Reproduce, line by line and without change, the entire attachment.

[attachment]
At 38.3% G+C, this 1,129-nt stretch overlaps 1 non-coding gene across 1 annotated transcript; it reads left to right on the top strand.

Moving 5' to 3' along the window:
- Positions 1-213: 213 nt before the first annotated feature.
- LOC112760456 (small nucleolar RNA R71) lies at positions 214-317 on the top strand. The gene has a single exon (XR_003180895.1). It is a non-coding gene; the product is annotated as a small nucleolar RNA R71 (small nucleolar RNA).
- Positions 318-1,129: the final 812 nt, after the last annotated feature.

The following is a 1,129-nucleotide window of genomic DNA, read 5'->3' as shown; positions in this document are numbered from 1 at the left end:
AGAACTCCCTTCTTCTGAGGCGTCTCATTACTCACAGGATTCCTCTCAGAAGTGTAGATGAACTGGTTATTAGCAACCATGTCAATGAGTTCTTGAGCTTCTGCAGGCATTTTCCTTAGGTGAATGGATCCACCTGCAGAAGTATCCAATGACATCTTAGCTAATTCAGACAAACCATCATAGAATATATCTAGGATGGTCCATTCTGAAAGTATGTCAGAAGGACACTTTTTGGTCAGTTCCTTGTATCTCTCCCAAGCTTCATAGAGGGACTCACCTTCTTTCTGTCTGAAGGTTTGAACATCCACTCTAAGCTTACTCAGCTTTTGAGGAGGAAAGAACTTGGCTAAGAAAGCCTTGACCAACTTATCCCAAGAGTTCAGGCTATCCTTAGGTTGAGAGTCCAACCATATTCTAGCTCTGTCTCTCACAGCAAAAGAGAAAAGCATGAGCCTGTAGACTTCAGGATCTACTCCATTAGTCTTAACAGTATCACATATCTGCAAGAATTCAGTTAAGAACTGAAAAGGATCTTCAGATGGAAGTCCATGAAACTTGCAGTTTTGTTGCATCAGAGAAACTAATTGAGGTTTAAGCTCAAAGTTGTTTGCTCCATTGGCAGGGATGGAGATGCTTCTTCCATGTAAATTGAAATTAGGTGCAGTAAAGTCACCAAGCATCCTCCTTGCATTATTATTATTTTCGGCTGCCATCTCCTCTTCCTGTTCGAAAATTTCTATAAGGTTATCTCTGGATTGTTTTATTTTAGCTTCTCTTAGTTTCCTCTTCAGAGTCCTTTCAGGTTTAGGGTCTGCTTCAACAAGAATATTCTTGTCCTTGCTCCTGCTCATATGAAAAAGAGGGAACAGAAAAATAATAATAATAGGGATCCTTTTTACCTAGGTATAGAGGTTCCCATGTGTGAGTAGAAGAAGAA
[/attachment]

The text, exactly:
At 38.3% G+C, this 1,129-nt stretch overlaps 1 non-coding gene across 1 annotated transcript; it reads left to right on the top strand.

Moving 5' to 3' along the window:
- Positions 1-213: 213 nt before the first annotated feature.
- LOC112760456 (small nucleolar RNA R71) lies at positions 214-317 on the top strand. The gene has a single exon (XR_003180895.1). It is a non-coding gene; the product is annotated as a small nucleolar RNA R71 (small nucleolar RNA).
- Positions 318-1,129: the final 812 nt, after the last annotated feature.

The following is a 1,129-nucleotide window of genomic DNA, read 5'->3' as shown; positions in this document are numbered from 1 at the left end:
AGAACTCCCTTCTTCTGAGGCGTCTCATTACTCACAGGATTCCTCTCAGAAGTGTAGATGAACTGGTTATTAGCAACCATGTCAATGAGTTCTTGAGCTTCTGCAGGCATTTTCCTTAGGTGAATGGATCCACCTGCAGAAGTATCCAATGACATCTTAGCTAATTCAGACAAACCATCATAGAATATATCTAGGATGGTCCATTCTGAAAGTATGTCAGAAGGACACTTTTTGGTCAGTTCCTTGTATCTCTCCCAAGCTTCATAGAGGGACTCACCTTCTTTCTGTCTGAAGGTTTGAACATCCACTCTAAGCTTACTCAGCTTTTGAGGAGGAAAGAACTTGGCTAAGAAAGCCTTGACCAACTTATCCCAAGAGTTCAGGCTATCCTTAGGTTGAGAGTCCAACCATATTCTAGCTCTGTCTCTCACAGCAAAAGAGAAAAGCATGAGCCTGTAGACTTCAGGATCTACTCCATTAGTCTTAACAGTATCACATATCTGCAAGAATTCAGTTAAGAACTGAAAAGGATCTTCAGATGGAAGTCCATGAAACTTGCAGTTTTGTTGCATCAGAGAAACTAATTGAGGTTTAAGCTCAAAGTTGTTTGCTCCATTGGCAGGGATGGAGATGCTTCTTCCATGTAAATTGAAATTAGGTGCAGTAAAGTCACCAAGCATCCTCCTTGCATTATTATTATTTTCGGCTGCCATCTCCTCTTCCTGTTCGAAAATTTCTATAAGGTTATCTCTGGATTGTTTTATTTTAGCTTCTCTTAGTTTCCTCTTCAGAGTCCTTTCAGGTTTAGGGTCTGCTTCAACAAGAATATTCTTGTCCTTGCTCCTGCTCATATGAAAAAGAGGGAACAGAAAAATAATAATAATAGGGATCCTTTTTACCTAGGTATAGAGGTTCCCATGTGTGAGTAGAAGAAGAA